MATTOON -- Middle-schooler Miles Clapp knows that when gym period ends its a race to the water fountains.
Miles said a line, one that could easily stretch 10 people long and curve into the adjacent hallway, is inevitable when the bell rings.
Water bottles are commonplace among the student body, and it can become a long-winded and cumbersome game to fill the bottle up to the top. Coupled with some low pressure water fountains, it can be a perfect storm of sorts.
"We don't have really good working water fountains," Miles said.
While thinking of these moments, an idea came to Miles. Fittingly it came at a time when he was tasked with coming up with a community improvement project along with his classmates.
"We were suppose to do something that helped our community," Miles said. "If we could use water fountains that fill water bottles, that would work better for our athletes and it would cut down our waste in our community."
The project was a part of Our American Voice, a program that teaches students civic skills and how to be a contributing member to society. A big piece of the program tasks the students with selecting a project that would improve their community, said Jeana Craft, a seventh-grade teacher that included the program in her curriculum.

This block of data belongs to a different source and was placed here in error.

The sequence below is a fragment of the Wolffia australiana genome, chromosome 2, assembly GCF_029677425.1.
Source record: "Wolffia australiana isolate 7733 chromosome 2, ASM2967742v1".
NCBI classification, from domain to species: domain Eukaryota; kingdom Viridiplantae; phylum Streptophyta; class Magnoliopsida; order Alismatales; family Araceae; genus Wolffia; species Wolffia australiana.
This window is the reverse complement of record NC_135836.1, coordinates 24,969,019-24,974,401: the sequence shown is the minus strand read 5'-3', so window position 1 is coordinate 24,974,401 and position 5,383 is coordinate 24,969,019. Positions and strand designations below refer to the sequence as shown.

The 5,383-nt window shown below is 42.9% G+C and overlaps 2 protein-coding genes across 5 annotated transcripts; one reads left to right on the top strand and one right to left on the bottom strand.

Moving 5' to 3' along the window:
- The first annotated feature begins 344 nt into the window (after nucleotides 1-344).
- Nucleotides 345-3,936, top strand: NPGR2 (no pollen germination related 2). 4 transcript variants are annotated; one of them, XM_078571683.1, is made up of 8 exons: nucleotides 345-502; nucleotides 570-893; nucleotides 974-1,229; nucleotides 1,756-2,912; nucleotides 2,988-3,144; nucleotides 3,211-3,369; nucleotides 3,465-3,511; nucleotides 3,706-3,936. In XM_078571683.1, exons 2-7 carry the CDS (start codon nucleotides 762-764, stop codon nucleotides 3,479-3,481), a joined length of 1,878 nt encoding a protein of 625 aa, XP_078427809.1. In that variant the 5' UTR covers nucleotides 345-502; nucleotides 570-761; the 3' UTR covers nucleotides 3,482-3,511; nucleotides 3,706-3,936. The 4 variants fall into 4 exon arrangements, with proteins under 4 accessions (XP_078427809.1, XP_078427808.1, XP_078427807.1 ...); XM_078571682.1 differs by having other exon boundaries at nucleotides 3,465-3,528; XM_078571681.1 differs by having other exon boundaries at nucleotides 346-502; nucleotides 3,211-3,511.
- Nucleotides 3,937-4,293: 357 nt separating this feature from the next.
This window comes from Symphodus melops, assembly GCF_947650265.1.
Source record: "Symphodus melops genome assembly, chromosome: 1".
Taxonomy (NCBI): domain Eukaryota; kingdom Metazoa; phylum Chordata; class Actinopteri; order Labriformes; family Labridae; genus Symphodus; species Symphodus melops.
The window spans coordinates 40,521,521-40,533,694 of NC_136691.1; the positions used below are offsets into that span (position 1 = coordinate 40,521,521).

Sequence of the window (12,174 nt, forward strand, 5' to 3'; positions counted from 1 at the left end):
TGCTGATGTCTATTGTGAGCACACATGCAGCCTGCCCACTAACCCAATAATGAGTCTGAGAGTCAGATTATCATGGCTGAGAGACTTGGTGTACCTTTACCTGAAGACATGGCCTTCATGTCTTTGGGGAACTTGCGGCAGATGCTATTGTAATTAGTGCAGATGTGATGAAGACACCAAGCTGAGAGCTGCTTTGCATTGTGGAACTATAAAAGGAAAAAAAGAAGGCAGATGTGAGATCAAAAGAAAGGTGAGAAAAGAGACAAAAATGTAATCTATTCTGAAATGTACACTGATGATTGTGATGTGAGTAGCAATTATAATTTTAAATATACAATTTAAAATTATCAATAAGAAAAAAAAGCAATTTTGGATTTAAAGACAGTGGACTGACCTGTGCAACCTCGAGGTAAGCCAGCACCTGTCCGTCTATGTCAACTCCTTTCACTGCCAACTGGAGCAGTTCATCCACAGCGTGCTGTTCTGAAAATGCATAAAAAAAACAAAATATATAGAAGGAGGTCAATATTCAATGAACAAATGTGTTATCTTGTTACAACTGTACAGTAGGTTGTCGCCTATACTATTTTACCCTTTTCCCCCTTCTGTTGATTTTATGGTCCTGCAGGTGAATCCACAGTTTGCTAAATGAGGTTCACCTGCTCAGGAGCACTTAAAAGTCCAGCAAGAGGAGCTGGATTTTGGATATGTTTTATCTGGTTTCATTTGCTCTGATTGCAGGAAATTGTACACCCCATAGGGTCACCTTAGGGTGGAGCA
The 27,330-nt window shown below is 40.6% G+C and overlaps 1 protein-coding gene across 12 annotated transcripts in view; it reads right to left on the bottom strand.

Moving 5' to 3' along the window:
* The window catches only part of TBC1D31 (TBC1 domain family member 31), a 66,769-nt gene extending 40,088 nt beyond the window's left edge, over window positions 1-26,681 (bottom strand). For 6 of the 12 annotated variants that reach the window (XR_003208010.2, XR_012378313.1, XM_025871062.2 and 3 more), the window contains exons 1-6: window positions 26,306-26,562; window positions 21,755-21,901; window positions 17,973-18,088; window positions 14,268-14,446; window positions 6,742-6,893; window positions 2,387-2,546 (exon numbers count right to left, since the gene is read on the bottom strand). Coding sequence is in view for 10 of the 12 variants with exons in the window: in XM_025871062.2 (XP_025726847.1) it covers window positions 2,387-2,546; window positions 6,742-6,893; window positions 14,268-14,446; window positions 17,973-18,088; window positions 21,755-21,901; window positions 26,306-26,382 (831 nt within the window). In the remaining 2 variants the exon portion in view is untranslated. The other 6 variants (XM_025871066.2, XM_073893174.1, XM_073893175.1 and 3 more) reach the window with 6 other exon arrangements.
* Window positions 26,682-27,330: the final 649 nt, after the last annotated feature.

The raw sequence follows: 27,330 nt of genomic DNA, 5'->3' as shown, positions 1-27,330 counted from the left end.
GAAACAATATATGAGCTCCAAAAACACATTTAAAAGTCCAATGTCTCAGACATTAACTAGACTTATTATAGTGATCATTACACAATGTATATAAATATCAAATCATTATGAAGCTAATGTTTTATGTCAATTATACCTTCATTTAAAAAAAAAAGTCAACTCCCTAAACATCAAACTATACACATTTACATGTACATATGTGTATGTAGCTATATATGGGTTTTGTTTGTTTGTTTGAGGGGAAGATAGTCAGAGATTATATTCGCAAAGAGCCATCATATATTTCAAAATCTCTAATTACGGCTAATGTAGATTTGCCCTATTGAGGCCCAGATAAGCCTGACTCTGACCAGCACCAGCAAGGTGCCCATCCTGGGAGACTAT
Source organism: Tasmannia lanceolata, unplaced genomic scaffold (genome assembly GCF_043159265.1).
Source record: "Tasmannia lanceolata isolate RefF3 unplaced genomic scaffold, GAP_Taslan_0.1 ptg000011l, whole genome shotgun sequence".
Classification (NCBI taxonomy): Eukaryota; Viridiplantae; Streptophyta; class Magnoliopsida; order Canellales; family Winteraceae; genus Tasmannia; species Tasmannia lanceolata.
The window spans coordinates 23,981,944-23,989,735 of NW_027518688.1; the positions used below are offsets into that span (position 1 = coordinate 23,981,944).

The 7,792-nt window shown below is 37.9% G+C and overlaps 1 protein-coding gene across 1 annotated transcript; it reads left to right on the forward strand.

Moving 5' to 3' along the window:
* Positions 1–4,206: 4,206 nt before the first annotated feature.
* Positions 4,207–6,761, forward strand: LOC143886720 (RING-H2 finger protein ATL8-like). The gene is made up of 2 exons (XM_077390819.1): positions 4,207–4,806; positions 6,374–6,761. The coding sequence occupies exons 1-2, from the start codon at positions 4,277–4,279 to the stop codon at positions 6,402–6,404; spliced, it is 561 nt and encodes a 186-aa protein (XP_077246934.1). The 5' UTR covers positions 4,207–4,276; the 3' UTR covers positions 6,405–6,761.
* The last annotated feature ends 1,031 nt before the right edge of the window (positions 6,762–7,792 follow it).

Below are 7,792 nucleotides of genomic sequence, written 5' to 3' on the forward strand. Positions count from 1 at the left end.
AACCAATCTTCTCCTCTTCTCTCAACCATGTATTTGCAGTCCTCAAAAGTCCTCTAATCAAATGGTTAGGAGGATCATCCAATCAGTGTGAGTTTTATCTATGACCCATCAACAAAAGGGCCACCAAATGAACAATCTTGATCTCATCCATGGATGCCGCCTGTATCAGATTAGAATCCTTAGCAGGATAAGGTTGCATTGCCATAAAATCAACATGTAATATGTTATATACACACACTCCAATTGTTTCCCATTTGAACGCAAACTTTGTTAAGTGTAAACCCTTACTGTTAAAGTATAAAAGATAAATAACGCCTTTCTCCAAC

A big list is whittled down, scrapping ideas like "iPads for everyone."
"It was a process," Craft said. A six-month process to be exact.
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After a hard fought debate over what project they would tackle, the class landed on Miles's idea of a new water fountain, one that had a refillable water bottle station, Craft said.
In quick time, the idea became a reality. Nathan Pugh, Mattoon Middle School principal, approved a new water fountain with a refillable water bottle station to be installed during the summer outside of the main gym. It was made possible through funding from various school fundraisers.
"I was surprised it was approved so quickly," Craft said. "This is my third year using (Our America Voice), and doing different projects. Usually it takes more. We didn't have to take further steps to prove why we needed a project to be built."
Three students from the class -- Miles, Owen Hawkins and Bryce Jean -- propositioned Pugh.
Pugh said the school is reaching a point where new water fountains are needed. But, the principal said, it was easy sell for him either way.
"The kids were looking to improve their environment," Pugh said. "We want them to take ownership over their school."
Pugh also said this would potentially get students drinking more water.
"It felt pretty good that people would support us that quickly," Miles said. "It just felt good that we were helping our community and our school out."